skip navigation

Add your conference to our Justice Events calendar


Register for Latest Research

Stay Informed
Register with NCJRS to receive NCJRS's biweekly e-newsletter JUSTINFO and additional periodic emails from NCJRS and the NCJRS federal sponsors that highlight the latest research published or sponsored by the Office of Justice Programs.

NCJRS Abstract

The document referenced below is part of the NCJRS Library collection. To conduct further searches of the collection, visit the NCJRS Abstracts Database. See the Obtain Documents page for direction on how to access resources online, via mail, through interlibrary loans, or in a local library.

  NCJ Number: NCJ 223467   Add to Shopping cart   Find in a Library
  Title: Relationship between State Methamphetamine Precursor Laws and Trends in Small Toxic Lab (STL) Seizures
  Document URL: PDF 
  Author(s): Duane C. McBride ; Yvonne M. Terry-McElrath ; Jamie F. Chriqui ; Jean C. O'Connor ; Curtis J. VanderWaal
  Date Published: 05/2008
  Page Count: 66
  Annotation: This analysis examines the differences within States pre- and post-methamphetamine precursor law implementation in terms of trends in small toxic lab (STL) seizures related to specific State policies and examines the differences between States in terms of trends in STL seizures related to State policy variance regarding the precursor restrictions.
  Abstract: The analyses presented suggest that both the States and Federal Government took a measured and complex approach to reducing small toxic lab (STL) methamphetamine production. Models suggest that defining the violation of methamphetamine precursor purchase laws as a crime may not be the most significant element of a policy approach. Purchase quantity controls combined with clerk intervention and having a regulatory agency consistently related to reductions in STL lab seizures in both within- and between-State analyses. These data suggest that there is not a simple approach to addressing an issue such as the domestic production of methamphetamine in STLs. However, a combination of policies appears to have related to significant reductions in the domestic STL production of methamphetamine. It remains to be seen if this reduction is related to a reduction of the use of methamphetamine. The data suggest that comprehensive Federal and State approaches that include designated regulatory agencies that can enforce precursor laws focusing on quantity controls and clerk intervention are crucial policy elements in efforts to reduce the harms associated with STL manufacturing of methamphetamine. While official data and anecdotal reports suggest that State policy changes played a key role in the observed decrease in STL methamphetamine production, there has not been a multistate scientific analysis of the elements of States’ enacted legislation or adopted regulations restricting access to methamphetamine precursors that correspond with STL seizure decreases. To provide such an analysis, this research project was conducted with three objectives: (1) document State methamphetamine precursor laws regulations in effect as of October 2005; (2) examine the perceptions of key informants in five States of the impact of precursor laws on STL production of methamphetamine; and (3) examine the relationships between State methamphetamine precursor policies and trends in STL seizures after the implementation of such policies. References, tables, and figures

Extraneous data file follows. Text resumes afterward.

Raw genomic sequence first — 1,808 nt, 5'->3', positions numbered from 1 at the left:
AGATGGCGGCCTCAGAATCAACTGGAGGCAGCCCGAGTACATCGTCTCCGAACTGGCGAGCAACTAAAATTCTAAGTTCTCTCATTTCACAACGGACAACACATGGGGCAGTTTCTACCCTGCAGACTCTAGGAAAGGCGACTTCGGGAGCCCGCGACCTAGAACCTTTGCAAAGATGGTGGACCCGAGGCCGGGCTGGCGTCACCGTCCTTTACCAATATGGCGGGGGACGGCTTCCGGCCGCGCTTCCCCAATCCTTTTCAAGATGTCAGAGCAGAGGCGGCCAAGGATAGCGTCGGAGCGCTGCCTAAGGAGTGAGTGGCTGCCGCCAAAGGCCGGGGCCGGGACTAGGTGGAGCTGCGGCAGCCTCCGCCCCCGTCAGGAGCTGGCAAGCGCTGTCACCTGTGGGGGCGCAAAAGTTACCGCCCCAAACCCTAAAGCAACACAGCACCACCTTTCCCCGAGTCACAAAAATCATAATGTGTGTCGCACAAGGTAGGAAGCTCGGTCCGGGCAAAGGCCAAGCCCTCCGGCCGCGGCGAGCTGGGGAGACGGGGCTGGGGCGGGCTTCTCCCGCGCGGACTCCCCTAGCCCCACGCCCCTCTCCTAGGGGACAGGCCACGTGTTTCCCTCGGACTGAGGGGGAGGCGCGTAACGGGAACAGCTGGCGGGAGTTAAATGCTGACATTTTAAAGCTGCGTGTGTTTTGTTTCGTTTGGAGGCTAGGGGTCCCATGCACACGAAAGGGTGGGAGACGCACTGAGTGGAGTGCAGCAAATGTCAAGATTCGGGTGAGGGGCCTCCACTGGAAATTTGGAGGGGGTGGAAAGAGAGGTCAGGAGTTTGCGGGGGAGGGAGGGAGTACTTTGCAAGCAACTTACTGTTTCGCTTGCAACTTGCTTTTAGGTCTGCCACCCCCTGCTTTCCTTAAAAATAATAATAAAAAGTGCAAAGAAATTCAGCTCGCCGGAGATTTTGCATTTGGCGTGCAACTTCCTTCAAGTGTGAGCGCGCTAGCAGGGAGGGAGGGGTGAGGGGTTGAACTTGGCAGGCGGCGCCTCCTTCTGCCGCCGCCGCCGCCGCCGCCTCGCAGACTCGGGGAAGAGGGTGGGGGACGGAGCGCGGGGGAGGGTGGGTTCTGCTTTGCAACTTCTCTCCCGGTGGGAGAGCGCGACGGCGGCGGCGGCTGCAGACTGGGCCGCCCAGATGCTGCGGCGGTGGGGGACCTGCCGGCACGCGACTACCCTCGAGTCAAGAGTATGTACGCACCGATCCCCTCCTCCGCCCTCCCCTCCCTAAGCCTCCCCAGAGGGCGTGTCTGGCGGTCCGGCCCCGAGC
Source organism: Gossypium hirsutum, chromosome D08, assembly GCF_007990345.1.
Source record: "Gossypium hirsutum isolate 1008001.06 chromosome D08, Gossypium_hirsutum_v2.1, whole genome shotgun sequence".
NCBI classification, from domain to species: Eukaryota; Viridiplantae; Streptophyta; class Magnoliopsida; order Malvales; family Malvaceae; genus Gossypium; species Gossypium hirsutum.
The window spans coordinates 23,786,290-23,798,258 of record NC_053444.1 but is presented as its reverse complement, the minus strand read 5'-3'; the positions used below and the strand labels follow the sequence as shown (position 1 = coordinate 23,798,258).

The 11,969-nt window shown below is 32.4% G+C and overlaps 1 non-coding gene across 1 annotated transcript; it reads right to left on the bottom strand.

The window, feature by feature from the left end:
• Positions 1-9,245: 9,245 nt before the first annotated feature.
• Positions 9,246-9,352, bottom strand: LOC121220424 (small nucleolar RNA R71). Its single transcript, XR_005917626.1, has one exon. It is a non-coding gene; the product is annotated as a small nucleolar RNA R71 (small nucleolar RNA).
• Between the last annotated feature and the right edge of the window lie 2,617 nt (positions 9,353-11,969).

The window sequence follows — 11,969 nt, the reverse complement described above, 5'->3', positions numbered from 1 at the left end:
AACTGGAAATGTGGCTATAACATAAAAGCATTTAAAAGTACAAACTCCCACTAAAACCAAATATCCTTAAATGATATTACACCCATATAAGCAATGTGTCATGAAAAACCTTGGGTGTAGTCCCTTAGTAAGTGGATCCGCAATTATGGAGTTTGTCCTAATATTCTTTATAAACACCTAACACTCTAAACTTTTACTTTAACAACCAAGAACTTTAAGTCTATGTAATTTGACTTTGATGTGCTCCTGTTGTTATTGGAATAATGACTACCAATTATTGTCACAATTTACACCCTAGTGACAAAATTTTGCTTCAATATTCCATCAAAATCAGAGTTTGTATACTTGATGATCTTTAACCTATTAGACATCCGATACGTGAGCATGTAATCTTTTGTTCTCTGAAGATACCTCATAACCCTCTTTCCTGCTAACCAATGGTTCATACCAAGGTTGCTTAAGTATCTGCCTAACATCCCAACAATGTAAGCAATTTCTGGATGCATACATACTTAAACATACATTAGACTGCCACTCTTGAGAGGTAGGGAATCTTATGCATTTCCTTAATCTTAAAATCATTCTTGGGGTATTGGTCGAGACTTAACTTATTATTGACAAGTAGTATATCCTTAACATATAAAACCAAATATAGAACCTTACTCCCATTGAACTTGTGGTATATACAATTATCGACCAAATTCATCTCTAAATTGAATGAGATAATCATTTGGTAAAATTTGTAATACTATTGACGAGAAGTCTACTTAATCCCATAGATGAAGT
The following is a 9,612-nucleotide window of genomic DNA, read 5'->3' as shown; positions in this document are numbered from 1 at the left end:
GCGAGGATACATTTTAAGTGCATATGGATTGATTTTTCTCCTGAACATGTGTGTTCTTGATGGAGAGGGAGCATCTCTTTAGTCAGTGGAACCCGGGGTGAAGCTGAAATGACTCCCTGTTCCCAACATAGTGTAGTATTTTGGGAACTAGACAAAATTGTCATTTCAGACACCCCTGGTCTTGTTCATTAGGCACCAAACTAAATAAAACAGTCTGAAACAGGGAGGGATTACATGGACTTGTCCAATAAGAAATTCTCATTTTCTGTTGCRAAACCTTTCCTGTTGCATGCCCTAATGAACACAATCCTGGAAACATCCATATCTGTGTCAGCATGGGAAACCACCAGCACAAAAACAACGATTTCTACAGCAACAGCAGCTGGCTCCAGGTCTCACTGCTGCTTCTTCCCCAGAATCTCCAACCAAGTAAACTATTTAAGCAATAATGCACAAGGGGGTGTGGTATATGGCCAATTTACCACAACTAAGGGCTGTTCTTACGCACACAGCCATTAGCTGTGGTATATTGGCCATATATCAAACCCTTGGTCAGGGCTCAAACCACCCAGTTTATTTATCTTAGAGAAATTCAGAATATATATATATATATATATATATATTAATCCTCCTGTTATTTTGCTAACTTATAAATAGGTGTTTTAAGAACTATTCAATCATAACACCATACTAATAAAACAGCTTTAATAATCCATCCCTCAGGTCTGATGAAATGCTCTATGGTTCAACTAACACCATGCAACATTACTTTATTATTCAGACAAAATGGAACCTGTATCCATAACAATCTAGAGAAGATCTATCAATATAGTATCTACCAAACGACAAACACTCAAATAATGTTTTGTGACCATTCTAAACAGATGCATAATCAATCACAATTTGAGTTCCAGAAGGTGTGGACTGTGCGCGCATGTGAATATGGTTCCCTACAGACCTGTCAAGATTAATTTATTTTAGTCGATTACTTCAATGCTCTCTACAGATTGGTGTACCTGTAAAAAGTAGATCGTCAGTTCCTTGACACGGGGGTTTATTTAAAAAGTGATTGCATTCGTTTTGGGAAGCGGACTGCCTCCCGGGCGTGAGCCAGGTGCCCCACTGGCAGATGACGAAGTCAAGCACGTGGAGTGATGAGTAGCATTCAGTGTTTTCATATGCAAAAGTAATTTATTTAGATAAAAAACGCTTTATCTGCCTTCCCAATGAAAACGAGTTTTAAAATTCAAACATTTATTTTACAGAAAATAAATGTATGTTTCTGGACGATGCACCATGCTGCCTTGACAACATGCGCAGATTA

Main Term(s): Clandestine laboratory enforcement programs
  Index Term(s): Drug laws ; Drug law enforcement ; Controlled Substances ; Drug Manufacturing/Production ; Drug eradication programs ; Methcathinone ; NIJ grant-related documents ; Comprehensive Methamphetamine Control Act of 1996
  Sponsoring Agency: National Institute of Justice (NIJ)
US Department of Justice
Office of Justice Programs
United States of America
  Grant Number: 2005-IJ-CX-0028
  Sale Source: National Institute of Justice/NCJRS
Box 6000
Rockville, MD 20849
United States of America
  Type: Report (Study/Research)
  Country: United States of America
  Language: English
  Note: For additional information see NCJ-223466, NCJ-223479-480.
  To cite this abstract, use the following link:

*A link to the full-text document is provided whenever possible. For documents not available online, a link to the publisher's website is provided. Tell us how you use the NCJRS Library and Abstracts Database - send us your feedback.